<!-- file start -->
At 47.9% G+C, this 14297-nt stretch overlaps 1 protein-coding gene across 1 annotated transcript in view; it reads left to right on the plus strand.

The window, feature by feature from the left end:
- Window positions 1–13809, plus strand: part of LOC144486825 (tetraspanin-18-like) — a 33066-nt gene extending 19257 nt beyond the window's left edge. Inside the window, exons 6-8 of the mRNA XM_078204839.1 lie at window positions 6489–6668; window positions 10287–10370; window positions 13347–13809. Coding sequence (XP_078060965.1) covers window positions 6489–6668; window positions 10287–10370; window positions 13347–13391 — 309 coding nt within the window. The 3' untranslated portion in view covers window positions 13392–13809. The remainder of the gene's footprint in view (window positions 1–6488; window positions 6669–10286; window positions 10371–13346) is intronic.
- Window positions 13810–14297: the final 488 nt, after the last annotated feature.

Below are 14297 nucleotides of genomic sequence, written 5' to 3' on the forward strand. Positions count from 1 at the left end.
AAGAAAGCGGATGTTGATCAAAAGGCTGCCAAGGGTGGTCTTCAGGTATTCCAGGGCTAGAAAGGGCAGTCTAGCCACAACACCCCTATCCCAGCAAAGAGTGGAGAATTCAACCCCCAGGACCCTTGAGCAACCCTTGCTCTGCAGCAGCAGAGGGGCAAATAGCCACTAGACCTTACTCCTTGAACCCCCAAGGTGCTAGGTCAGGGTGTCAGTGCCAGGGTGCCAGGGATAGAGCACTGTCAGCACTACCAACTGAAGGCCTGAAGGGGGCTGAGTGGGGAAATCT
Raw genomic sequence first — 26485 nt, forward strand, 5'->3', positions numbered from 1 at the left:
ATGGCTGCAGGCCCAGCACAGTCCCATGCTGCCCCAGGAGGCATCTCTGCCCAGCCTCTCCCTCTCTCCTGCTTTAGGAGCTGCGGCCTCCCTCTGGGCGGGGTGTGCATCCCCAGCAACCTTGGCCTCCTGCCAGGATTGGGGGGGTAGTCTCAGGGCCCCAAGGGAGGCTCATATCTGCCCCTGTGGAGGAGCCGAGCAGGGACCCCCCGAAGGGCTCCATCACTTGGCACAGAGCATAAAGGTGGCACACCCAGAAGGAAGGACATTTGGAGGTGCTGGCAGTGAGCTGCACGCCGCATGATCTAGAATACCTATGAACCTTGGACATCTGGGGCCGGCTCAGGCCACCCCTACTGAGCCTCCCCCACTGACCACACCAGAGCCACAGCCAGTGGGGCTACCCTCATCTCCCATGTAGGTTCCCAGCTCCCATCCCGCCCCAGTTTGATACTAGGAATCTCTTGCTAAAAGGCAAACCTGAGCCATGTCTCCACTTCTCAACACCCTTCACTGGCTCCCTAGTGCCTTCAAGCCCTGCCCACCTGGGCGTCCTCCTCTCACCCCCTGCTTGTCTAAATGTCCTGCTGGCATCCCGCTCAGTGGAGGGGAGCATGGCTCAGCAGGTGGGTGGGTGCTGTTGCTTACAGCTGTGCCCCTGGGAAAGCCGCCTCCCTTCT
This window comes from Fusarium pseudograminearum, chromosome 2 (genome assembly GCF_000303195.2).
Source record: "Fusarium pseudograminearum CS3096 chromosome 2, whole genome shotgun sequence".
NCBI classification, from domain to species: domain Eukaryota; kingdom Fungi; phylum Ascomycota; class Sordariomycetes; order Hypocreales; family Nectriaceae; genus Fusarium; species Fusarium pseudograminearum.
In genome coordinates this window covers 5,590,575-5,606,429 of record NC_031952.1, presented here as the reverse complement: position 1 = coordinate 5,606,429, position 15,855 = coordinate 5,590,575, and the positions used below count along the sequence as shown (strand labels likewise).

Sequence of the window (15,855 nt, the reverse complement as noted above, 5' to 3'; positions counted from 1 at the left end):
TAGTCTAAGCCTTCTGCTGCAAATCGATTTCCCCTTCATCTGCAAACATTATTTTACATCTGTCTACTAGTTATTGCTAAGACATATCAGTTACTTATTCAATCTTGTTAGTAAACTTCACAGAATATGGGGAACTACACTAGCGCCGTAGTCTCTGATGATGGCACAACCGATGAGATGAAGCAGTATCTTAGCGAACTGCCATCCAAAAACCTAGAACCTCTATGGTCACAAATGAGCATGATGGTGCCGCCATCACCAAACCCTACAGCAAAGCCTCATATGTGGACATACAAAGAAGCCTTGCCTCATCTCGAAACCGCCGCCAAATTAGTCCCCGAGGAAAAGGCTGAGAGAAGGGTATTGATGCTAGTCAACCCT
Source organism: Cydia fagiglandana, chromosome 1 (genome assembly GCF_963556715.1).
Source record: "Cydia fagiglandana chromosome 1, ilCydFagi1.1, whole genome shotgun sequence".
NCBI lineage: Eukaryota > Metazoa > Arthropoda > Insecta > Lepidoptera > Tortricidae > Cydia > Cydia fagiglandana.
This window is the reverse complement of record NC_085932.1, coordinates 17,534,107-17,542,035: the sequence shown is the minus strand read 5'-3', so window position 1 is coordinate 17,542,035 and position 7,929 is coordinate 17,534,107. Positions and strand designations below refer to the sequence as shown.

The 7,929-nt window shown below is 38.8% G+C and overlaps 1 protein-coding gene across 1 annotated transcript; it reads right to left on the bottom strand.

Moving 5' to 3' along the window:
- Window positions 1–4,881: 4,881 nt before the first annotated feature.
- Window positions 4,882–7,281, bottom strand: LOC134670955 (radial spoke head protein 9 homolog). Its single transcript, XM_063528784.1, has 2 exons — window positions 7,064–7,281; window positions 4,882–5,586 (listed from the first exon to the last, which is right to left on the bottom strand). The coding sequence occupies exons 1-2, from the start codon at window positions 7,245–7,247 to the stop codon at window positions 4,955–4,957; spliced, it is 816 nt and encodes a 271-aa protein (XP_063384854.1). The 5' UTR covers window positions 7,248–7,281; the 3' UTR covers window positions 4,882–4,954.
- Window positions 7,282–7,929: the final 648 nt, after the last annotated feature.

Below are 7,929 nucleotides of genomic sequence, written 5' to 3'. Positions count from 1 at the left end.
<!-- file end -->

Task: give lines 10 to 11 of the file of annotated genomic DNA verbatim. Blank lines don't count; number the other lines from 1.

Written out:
Source record: "Fusarium pseudograminearum CS3096 chromosome 2, whole genome shotgun sequence".
NCBI classification, from domain to species: domain Eukaryota; kingdom Fungi; phylum Ascomycota; class Sordariomycetes; order Hypocreales; family Nectriaceae; genus Fusarium; species Fusarium pseudograminearum.